But it meant flexibility and – being and remaining small – quickly adapting to a changing world.

Being our own and not part of Lund University was another advantage – and a drawback in terms of finding funds. TFF had to build its own reputation from scratch rather than piggyback on that of the university’s. It was quite tough but also more rewarding in the long run. Read the rest of this entry »

TFF PressInfo # 334 – Getting Russia right

By Jonathan Power

Even today in many different ways the US and Russia remain close. There is cooperation in space, not least the International Space Station. The US regularly hires Russian rockets to launch its crews to the Station and to launch satellites. Russia sells advanced rocket engines to the US. Russia allows war material en route to Afghanistan to pass through its territory on Russian trains.

Russia worked hand in glove with the US to successfully remove the large stocks of chemical weapons possessed by Syria. It shares intelligence on Muslim extremists including ISIS. Conceivably it could enter the battle against ISIS.

It has encouraged Western investment including joint oil exploration of the Artic. Recently it stood side by side with the US and the EU as they forged an agreement with Iran on its nuclear industry. At the UN Security Council Russia and the US voted together for a resolution approving the agreement. President Barack Obama phoned President Vladimir Putin to thank him.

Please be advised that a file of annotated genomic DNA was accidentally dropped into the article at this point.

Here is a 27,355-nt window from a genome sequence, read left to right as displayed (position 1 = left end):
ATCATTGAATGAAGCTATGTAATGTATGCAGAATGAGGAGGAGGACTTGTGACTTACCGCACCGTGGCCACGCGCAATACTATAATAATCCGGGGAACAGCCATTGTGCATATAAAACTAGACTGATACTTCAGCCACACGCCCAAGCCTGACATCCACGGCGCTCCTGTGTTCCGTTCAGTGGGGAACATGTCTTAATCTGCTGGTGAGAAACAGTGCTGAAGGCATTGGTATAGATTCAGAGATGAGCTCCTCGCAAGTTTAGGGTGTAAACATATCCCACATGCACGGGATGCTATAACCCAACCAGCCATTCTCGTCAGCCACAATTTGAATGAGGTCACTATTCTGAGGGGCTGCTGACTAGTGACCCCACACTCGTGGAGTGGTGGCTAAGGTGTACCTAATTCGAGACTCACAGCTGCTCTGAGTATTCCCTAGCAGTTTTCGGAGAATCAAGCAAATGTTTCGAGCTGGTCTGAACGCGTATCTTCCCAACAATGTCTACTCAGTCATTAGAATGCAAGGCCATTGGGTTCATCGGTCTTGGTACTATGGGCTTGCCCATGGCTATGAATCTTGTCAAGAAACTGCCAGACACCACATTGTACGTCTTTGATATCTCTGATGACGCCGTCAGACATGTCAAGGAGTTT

US diplomats are now conceding that Russia’s claim that the neo-fascist so-called “Right Sector” in Ukraine is wrecking havoc is true. The Right Sector in the eyes of many was a key – and violent – element in the success of last year’s Maidan demonstrations that toppled President Viktor Yanukovich.

When the Russian, French and German foreign ministers hammered out an agreement with the support of Ukraine’s parliamentary opposition for Yanukovich to step down at the next election the West totally “forgot” about it in the next few days as the Maidan demonstators drove Yanukovich into exile. Washington and other Western capitals supported the “democratic revolution” rather than demanding the fulfillment of the agreement. No wonder Putin was livid.